Creating predictive analytics from alternative data has become the current focus of the biggest quant trading firms in the industry
The democratization of financial services data and technology, together with more intense competition, makes the needs of today’s market participants vastly different from those of previous generations. Firms must locate untapped sources of data for both public and non-public companies. This alternative data, such as payment data and other non-public information, from sources beyond the common channels, can be a predictive indicator of market performance; a difference maker in assisting firms as they develop models to evaluate their investments.
By combining our unique data sets with advanced analytics, traders, analysts and managers can seek predictive signals and actionable information utilizing their own models.
View our research report to learn how alternative data, our 'Information Alpha,' can help you earn differentiated investment returns.
In the financial services industry (FSI), high-performance compute infrastructure is not optional; it’s a prerequisite for survival. No other industry generates more data, and few face the combination of challenges that financial services does: a rapidly changing competitive landscape, a complex regulatory environment, tightening margin pressure, exponential data growth, and demanding performance service-level agreements (SLAs).
When measuring competitive differentiation in milliseconds, connectivity is a key component for any financial services company’s data center strategy. In planning the move of its primary data center, a large international futures and commodities trading company needed to find a provider that could deliver the high capacity connectivity it required.
It’s no surprise that the Software-as-a-Service (SaaS) market is exploding; its benefits are evident and mounting. In fact, IDC predicts that the SaaS market will grow significantly by 2020. SaaS end users are reaping the benefits of greater software efficiency, agility, reduced operational headaches, and trading CapEx for OpEx. The SaaS model enables low cost to entry, scale, and no maintenance as opposed to traditional software which placed these burdens on the end user.
In today’s application economy, everyone is in the software business. Auto makers are putting Wi-Fi hotspots in their cars. Watches are trading gears for motherboards. Even
soda fountains have evolved from dumb machines into instrumented devices with touch-screen user interfaces.
This digital transformation is changing the way applications are developed, tested, moved through environments and released into production—and it’s putting new demands on IT teams with which they’re struggling to keep up.
At a high level, this is because the application delivery systems and processes at many enterprises were put in place when IT only had to push out an annual or semi-annual release. But as market pressures and executive mandates have forced teams to deliver innovations faster and more frequently, a new set of development, testing, automation and customer challenges have appeared—acting as obstacles that stand between you and your digital transformation goals.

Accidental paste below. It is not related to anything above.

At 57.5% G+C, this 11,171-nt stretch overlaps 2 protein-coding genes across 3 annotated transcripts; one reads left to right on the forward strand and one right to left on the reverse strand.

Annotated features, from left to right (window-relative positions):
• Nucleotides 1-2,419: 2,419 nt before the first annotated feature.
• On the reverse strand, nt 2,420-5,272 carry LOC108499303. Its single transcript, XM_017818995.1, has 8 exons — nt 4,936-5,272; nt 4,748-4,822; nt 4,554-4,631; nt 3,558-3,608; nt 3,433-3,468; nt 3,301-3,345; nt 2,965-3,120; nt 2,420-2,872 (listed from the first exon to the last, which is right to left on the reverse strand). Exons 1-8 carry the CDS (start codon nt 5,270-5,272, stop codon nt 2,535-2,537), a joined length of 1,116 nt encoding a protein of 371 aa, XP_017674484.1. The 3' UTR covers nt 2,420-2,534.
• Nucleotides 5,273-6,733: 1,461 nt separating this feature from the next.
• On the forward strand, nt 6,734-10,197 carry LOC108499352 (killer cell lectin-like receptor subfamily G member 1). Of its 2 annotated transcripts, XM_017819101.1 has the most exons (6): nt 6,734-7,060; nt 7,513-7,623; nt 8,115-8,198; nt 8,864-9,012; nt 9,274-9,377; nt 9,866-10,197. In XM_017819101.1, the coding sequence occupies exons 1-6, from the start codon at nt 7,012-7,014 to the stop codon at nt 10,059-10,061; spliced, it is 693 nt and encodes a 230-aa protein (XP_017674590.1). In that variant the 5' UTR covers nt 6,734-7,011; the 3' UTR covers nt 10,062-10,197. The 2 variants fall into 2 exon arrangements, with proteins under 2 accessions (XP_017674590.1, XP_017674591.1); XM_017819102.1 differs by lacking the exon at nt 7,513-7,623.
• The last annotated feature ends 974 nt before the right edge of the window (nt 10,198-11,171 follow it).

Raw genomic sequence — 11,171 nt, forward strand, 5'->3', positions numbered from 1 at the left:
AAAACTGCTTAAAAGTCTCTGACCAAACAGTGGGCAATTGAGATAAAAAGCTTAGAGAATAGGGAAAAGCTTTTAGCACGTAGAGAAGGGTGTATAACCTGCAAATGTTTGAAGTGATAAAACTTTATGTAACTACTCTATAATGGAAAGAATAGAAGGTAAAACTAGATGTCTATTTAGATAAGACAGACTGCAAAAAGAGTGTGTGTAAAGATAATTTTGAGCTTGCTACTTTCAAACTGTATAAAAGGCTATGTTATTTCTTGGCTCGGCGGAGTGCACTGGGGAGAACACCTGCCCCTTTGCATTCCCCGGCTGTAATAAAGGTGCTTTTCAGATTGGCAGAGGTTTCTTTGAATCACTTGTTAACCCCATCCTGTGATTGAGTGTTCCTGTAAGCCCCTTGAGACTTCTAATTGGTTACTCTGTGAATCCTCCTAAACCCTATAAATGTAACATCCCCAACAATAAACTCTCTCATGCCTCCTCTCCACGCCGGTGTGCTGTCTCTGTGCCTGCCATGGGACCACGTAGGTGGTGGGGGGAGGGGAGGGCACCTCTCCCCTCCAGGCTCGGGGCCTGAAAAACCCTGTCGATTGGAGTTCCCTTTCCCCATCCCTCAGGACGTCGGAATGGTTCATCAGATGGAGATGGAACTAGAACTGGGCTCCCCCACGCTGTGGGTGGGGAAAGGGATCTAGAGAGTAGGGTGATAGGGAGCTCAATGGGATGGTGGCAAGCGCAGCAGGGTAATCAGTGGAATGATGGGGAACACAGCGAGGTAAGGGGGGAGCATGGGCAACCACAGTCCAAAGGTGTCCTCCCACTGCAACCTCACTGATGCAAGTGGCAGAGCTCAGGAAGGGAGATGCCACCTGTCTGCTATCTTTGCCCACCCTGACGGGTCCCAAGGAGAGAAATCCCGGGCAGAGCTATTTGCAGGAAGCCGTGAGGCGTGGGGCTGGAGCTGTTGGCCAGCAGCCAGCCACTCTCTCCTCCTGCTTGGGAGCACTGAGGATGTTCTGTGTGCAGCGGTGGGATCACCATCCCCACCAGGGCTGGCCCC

This KPMG report looks at the typical costs associated with setting up and operating a manufacturing business in Bahrain, compared to the costs in other Gulf Cooperation Council (GCC) countries.
It covers company format>on; land rental and construction; utilities; manpower; visas and labor; and ports and commerce.
Today’s increasingly competitive global economy requires businesses to make decisions faster than ever. Businesses need instant insight into the status of their people and processes. But manual, paper-based processes undermine decision-making. Paper makes it difficult for businesses to make smart decisions about their operations and their working capital. Manual processes also are costly and inefficient, create headaches for front-line staff, introduce compliance and security risks, and stymie collaboration with trading partners.
Download this white paper to learn how a customer-centric supply chain requires not only new processes and technologies, but also a cultural shift in how retailers run their organizations and collaborate with their trading partners.
Although typically thought of as an artifact of legacy computing, batch processes remain vital to today’s real-time enterprises. Behind the real time systems that power the real time enterprise, such as customer order fulfillment, account management, supply chain scheduling and optimization, or financial trading systems, are regularly-updated back office business systems. Over the years, batch technology has evolved from script-based automation to rules or policy-driven workload automation.
We all have an intuitive idea of what an event is. However, when it comes to the use of the term "event" within a business context then it is easy to get confused. This papers seeks to explain what events are, whey they are important to your business, and what the options are for processing and managing these events (depending on their type and volume).
Today, as IT departments struggle to design and implement solutions capable of managing exponential data growth with strict requirements for application scale and performance, many
of them are turning to in-memory data grids (IMDGs).